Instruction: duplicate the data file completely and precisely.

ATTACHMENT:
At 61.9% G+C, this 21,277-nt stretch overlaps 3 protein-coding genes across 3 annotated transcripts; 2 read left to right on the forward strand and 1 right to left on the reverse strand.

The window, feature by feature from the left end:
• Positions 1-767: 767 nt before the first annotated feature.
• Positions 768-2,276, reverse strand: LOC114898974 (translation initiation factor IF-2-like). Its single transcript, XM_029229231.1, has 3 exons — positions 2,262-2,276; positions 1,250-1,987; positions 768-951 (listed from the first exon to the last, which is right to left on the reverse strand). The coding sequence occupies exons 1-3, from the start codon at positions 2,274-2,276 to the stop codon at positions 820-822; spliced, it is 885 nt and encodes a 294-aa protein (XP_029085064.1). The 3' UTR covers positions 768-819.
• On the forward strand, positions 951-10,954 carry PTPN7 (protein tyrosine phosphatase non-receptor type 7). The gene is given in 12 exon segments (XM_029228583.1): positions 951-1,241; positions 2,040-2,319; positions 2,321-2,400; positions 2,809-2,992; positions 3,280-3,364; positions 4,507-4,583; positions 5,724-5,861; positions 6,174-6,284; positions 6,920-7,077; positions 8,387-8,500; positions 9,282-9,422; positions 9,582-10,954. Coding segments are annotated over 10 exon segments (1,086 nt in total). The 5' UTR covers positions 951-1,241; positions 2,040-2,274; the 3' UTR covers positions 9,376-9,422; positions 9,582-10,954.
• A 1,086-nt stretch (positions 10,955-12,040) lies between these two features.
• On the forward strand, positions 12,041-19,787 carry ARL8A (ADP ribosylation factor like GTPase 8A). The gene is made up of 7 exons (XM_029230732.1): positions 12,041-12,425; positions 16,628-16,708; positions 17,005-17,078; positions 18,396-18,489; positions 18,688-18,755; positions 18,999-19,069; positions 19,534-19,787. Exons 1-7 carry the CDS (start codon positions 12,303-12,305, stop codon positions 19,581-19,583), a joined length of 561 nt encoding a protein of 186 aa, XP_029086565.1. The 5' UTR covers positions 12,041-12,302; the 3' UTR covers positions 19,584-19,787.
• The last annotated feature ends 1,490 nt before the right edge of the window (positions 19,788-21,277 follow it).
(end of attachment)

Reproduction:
At 61.9% G+C, this 21,277-nt stretch overlaps 3 protein-coding genes across 3 annotated transcripts; 2 read left to right on the forward strand and 1 right to left on the reverse strand.

The window, feature by feature from the left end:
• Positions 1-767: 767 nt before the first annotated feature.
• Positions 768-2,276, reverse strand: LOC114898974 (translation initiation factor IF-2-like). Its single transcript, XM_029229231.1, has 3 exons — positions 2,262-2,276; positions 1,250-1,987; positions 768-951 (listed from the first exon to the last, which is right to left on the reverse strand). The coding sequence occupies exons 1-3, from the start codon at positions 2,274-2,276 to the stop codon at positions 820-822; spliced, it is 885 nt and encodes a 294-aa protein (XP_029085064.1). The 3' UTR covers positions 768-819.
• On the forward strand, positions 951-10,954 carry PTPN7 (protein tyrosine phosphatase non-receptor type 7). The gene is given in 12 exon segments (XM_029228583.1): positions 951-1,241; positions 2,040-2,319; positions 2,321-2,400; positions 2,809-2,992; positions 3,280-3,364; positions 4,507-4,583; positions 5,724-5,861; positions 6,174-6,284; positions 6,920-7,077; positions 8,387-8,500; positions 9,282-9,422; positions 9,582-10,954. Coding segments are annotated over 10 exon segments (1,086 nt in total). The 5' UTR covers positions 951-1,241; positions 2,040-2,274; the 3' UTR covers positions 9,376-9,422; positions 9,582-10,954.
• A 1,086-nt stretch (positions 10,955-12,040) lies between these two features.
• On the forward strand, positions 12,041-19,787 carry ARL8A (ADP ribosylation factor like GTPase 8A). The gene is made up of 7 exons (XM_029230732.1): positions 12,041-12,425; positions 16,628-16,708; positions 17,005-17,078; positions 18,396-18,489; positions 18,688-18,755; positions 18,999-19,069; positions 19,534-19,787. Exons 1-7 carry the CDS (start codon positions 12,303-12,305, stop codon positions 19,581-19,583), a joined length of 561 nt encoding a protein of 186 aa, XP_029086565.1. The 5' UTR covers positions 12,041-12,302; the 3' UTR covers positions 19,584-19,787.
• The last annotated feature ends 1,490 nt before the right edge of the window (positions 19,788-21,277 follow it).